ORONO — Save money, help keep people warm and protect the environment — these are all benefits of low-cost, easy-to-construct window inserts that can help insulate people’s homes in the cold months of a Maine winter.
From Sept. 30 to Oct. 4, a team of students and volunteers led by Sharon Klein and Shantel Neptune will hold a community workshop to build window inserts at the Senator George J. Mitchell Center for Sustainability Solutions, 107 Norman Smith Hall on the University of Maine campus in Orono. The workshop is part of the recently launched project, Addressing Energy Justice Through Community Energy, in which Klein and Neptune are working with the Penobscot Nation Housing Department and Window Dressers to collectively build insulating window inserts for Penobscot Nation citizens. Window Dressers is a Maine-based nonprofit dedicated to helping Maine residents reduce heating costs, fossil fuel consumption and carbon dioxide emissions by lowering the amount of heat loss through windows.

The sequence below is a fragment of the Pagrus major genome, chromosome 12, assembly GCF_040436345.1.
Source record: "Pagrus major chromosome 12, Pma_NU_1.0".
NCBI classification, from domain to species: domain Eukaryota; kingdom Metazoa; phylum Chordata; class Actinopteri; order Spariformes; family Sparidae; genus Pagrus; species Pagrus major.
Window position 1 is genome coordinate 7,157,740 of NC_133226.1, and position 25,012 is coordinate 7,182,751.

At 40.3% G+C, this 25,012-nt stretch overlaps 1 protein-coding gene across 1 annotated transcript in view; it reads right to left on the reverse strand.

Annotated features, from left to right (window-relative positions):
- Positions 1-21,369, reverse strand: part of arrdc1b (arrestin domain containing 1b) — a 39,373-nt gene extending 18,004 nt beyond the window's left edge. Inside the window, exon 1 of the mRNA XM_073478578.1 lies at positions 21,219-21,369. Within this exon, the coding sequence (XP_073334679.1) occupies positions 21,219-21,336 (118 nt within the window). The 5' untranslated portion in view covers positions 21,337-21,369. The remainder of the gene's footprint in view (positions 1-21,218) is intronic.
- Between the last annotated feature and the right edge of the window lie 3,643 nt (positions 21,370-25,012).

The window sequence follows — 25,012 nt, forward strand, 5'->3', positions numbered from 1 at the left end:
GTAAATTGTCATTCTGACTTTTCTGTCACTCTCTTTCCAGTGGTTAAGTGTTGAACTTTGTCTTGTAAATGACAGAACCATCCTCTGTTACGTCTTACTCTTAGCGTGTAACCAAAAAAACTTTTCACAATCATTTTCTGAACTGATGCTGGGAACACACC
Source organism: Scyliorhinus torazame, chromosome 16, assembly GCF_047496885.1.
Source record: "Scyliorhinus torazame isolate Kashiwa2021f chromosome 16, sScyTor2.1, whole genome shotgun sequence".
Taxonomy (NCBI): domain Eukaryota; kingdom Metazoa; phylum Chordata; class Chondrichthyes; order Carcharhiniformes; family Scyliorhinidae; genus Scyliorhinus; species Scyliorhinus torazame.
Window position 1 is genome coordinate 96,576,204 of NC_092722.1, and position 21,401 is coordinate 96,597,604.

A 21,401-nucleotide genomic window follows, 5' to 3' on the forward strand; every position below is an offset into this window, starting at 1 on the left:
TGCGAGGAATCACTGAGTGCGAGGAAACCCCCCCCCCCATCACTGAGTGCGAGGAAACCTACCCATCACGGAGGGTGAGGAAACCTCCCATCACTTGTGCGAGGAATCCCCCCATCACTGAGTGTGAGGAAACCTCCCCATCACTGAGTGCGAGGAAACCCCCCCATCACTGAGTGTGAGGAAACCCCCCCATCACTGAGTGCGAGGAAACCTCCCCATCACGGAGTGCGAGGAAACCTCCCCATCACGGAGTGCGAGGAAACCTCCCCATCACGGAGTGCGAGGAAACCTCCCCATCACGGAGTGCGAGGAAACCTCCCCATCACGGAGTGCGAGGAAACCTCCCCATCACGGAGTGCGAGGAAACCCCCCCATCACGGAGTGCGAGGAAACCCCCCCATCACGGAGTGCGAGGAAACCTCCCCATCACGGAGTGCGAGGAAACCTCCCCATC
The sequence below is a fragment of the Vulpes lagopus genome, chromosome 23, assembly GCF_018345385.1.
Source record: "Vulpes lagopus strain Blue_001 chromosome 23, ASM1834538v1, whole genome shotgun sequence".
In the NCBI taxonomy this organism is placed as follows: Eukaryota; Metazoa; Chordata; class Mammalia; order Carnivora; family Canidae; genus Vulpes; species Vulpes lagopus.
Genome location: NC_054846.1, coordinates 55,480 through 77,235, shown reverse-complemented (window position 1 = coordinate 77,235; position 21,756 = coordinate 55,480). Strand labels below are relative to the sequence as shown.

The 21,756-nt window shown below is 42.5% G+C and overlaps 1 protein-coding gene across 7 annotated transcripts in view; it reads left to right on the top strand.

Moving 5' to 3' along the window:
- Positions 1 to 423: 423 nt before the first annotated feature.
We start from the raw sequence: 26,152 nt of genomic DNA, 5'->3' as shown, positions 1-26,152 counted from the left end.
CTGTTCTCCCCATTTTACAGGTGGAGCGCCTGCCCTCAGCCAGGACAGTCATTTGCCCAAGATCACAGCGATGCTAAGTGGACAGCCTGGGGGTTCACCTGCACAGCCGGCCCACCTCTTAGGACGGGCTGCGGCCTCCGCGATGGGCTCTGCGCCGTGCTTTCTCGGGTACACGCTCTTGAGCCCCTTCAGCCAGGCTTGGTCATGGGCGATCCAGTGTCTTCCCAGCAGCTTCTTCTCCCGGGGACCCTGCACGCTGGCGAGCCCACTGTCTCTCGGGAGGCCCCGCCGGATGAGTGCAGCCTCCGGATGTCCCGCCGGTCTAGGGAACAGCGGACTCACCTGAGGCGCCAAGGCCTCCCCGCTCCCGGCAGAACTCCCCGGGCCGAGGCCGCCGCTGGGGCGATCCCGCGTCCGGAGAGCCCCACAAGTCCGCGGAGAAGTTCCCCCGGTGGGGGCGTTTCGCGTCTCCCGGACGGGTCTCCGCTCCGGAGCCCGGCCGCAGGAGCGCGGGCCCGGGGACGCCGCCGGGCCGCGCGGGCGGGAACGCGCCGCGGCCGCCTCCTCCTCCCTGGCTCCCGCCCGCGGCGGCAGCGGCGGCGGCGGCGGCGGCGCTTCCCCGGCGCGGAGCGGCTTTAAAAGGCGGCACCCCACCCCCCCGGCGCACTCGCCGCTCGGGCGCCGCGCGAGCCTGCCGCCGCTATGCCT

According to the research team, energy justice seeks to make sustainable energy solutions such as energy efficiency more accessible to traditionally underrepresented groups. Community energy involves a group of people coming together to solve an energy issue.
Klein is an associate professor in the School of Economics at UMaine and a faculty fellow with the Mitchell Center whose research focuses on the technical, economic, environmental and social tradeoffs inherent in energy production and use. Neptune is a Penobscot Nation citizen who works with the Wabanaki Youth in Science (WaYS) program at UMaine.
Please note that face coverings are required for all persons — students, staff, faculty, visitors and others — when indoors at a University of Maine System facility. For the latest health and safety guidance, please see umaine.edu/return.